If taking prescribed “blood-thinning” or anticoagulant medication, such as Coumadin, prasugrel, apixaban, or clopidogrel, and the bruise seems out of context with the causative injury, report to your doctor promptly as this might indicate your dose needs adjusting. Also, you will have been told when starting such medications that foods rich in vitamin K such as asparagus, cauliflower, and leafy green vegetables should be consumed with caution as they impact the coagulation pathway.

Conversely, taking large doses of NSAIDs, or steroids, or consuming a diet poor in vitamin K and C can lead to bleeding gums, a bruising tendency, and various other symptoms. Patients undergoing treatment with chemotherapy drugs or radiation to address a cancerous disease can develop bleeding problems that might present with spontaneous bruising.

Embarking on an aggressive exercise regime can provoke bruising from repetitive injury, so, before commencing, obtain proper guidance from a certified trainer or your doctor. Additionally, ensure you obtain proper footwear as compromising calisthenics can bring on bruising in the feet, ankles, and knees, which can be very painful.


Females bruise more readily than males and, as we age, the incidence increases. A propensity to bruise can run in families without reaching the criteria of being a “disease,” but various inherited maladies can result in easy bruising, with many declaring themselves in childhood such as hemophilia or Ehlers-Danlos syndrome, but these are rare and would require an FAA decision concerning eligibility to fly. However, Von Willebrand’s disease, where one is missing a factor required for blood to clot, is tricky in that it may not pop up until later in life. However, it is treatable and should not be ignored, lest major blood loss occur.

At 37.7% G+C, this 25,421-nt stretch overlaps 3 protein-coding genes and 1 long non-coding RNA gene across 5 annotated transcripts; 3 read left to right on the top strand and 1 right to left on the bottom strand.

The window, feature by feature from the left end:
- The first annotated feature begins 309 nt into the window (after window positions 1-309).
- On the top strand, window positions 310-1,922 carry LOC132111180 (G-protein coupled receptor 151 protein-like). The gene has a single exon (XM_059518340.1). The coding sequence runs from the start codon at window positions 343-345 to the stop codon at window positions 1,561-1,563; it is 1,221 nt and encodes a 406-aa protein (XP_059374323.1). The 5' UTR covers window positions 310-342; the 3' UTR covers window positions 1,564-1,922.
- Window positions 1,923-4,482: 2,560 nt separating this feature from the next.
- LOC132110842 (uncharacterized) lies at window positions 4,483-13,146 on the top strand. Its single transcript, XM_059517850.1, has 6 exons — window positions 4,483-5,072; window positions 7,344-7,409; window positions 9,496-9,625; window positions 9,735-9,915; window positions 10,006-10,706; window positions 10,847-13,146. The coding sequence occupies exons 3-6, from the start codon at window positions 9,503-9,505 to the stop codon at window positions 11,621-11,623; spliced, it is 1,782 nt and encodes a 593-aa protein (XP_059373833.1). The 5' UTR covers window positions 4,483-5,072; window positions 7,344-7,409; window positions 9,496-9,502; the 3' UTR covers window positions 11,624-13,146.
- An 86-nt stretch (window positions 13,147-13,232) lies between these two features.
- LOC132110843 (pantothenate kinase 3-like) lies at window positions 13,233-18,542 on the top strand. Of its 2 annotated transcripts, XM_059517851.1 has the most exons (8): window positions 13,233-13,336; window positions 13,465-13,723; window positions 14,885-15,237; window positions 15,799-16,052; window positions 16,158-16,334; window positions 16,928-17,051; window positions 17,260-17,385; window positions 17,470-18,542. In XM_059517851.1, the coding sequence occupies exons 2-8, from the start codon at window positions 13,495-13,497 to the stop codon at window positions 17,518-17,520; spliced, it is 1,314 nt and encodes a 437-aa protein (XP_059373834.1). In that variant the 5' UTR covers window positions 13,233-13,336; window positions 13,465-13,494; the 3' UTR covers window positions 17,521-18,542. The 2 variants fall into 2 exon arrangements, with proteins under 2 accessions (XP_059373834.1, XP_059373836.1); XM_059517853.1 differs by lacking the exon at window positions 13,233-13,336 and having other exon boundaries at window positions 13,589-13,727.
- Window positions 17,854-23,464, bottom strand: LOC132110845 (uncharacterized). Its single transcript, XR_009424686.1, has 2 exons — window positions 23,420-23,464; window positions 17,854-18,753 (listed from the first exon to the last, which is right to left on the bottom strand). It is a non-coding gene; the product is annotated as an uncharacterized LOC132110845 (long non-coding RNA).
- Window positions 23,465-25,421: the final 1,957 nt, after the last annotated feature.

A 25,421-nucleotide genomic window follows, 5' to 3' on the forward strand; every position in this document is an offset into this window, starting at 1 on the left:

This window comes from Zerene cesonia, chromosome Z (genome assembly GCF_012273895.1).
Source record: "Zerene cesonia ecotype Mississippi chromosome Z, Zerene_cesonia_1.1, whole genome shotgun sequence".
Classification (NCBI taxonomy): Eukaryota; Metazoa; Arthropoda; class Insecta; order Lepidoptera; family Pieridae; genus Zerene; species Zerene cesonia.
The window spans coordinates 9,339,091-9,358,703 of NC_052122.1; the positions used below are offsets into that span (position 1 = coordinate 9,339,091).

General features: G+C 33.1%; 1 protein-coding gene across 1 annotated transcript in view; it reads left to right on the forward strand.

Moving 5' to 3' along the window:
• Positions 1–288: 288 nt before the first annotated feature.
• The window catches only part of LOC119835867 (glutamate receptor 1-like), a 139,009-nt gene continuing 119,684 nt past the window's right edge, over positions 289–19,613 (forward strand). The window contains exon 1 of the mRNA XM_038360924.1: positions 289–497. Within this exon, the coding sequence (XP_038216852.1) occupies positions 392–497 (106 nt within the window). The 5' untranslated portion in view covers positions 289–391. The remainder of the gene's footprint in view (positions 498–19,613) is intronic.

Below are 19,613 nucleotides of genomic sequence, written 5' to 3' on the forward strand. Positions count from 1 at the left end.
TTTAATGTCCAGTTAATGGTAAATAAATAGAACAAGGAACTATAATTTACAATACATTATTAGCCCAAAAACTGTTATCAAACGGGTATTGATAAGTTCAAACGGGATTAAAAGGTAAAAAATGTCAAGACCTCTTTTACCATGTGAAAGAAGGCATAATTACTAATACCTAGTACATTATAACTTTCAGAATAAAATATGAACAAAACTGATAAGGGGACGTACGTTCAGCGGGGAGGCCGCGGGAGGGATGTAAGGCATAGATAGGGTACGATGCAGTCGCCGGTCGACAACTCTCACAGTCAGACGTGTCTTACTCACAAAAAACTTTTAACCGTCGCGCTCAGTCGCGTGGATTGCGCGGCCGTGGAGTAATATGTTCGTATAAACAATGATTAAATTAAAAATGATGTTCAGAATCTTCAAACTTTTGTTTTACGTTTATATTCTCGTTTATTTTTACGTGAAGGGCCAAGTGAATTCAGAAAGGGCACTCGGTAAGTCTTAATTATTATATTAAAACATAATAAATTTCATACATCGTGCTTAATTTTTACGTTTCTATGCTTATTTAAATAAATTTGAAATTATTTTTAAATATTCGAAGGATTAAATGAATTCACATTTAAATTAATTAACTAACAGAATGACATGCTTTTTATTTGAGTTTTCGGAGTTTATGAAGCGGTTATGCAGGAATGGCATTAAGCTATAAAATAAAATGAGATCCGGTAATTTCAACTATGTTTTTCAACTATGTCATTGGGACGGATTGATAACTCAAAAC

Any chronic illness such as diabetes, liver disease, a hidden solid organ, or blood cancer can interfere with the process by which blood clots. Furthermore, a condition called immune thrombocytopenia, ITP, where the immune system mistakenly attacks a blood component called platelets such that the most minor trauma causes a large bruise. In Cushing’s syndrome there is too much circulating cortisol and that leads to thinner skin that bruises easily. Any new tendency to develop a shiner should result in seeing your doctor promptly.


As always, remember the aeromedical implications of any change in your medical condition, significant trauma that causes pain, swelling, and disturbed movement should probably lead the prudent pilot to stay out of the cockpit until fully recovered; after all, one would not want to go cruisin’ for a bruisin’ from FAA!

Fly Well!

You can send your questions and comments to Dr. Sackier via email: [email protected] and listen to his weekly podcasts at:

Jonathan Sackier
Dr. Jonathan Sackier is an expert in aviation medical concerns and helps members with their needs through AOPA Pilot Protection Services.